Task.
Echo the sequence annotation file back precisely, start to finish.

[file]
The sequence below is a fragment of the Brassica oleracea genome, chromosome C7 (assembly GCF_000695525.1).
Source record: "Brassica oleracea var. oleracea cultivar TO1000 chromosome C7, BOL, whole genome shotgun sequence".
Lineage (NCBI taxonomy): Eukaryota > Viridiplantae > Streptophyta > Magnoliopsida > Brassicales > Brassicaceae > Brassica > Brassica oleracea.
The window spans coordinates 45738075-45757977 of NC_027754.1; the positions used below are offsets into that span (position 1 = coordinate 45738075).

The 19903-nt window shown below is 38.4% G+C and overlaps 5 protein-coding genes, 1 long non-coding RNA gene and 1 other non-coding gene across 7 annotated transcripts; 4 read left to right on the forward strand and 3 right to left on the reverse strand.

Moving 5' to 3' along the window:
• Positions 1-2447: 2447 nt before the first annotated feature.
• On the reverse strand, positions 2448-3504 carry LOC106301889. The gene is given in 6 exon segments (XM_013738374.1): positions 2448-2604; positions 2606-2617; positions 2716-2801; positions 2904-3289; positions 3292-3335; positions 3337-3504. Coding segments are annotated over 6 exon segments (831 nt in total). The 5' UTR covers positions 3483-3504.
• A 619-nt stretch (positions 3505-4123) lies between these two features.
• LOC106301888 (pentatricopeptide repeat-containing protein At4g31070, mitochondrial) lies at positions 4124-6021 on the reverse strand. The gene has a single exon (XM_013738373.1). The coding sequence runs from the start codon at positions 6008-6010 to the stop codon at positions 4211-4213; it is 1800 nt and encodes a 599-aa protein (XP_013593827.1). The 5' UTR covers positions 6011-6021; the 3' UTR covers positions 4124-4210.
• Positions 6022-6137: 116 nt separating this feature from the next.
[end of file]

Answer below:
The sequence below is a fragment of the Brassica oleracea genome, chromosome C7 (assembly GCF_000695525.1).
Source record: "Brassica oleracea var. oleracea cultivar TO1000 chromosome C7, BOL, whole genome shotgun sequence".
Lineage (NCBI taxonomy): Eukaryota > Viridiplantae > Streptophyta > Magnoliopsida > Brassicales > Brassicaceae > Brassica > Brassica oleracea.
The window spans coordinates 45738075-45757977 of NC_027754.1; the positions used below are offsets into that span (position 1 = coordinate 45738075).

The 19903-nt window shown below is 38.4% G+C and overlaps 5 protein-coding genes, 1 long non-coding RNA gene and 1 other non-coding gene across 7 annotated transcripts; 4 read left to right on the forward strand and 3 right to left on the reverse strand.

Moving 5' to 3' along the window:
• Positions 1-2447: 2447 nt before the first annotated feature.
• On the reverse strand, positions 2448-3504 carry LOC106301889. The gene is given in 6 exon segments (XM_013738374.1): positions 2448-2604; positions 2606-2617; positions 2716-2801; positions 2904-3289; positions 3292-3335; positions 3337-3504. Coding segments are annotated over 6 exon segments (831 nt in total). The 5' UTR covers positions 3483-3504.
• A 619-nt stretch (positions 3505-4123) lies between these two features.
• LOC106301888 (pentatricopeptide repeat-containing protein At4g31070, mitochondrial) lies at positions 4124-6021 on the reverse strand. The gene has a single exon (XM_013738373.1). The coding sequence runs from the start codon at positions 6008-6010 to the stop codon at positions 4211-4213; it is 1800 nt and encodes a 599-aa protein (XP_013593827.1). The 5' UTR covers positions 6011-6021; the 3' UTR covers positions 4124-4210.
• Positions 6022-6137: 116 nt separating this feature from the next.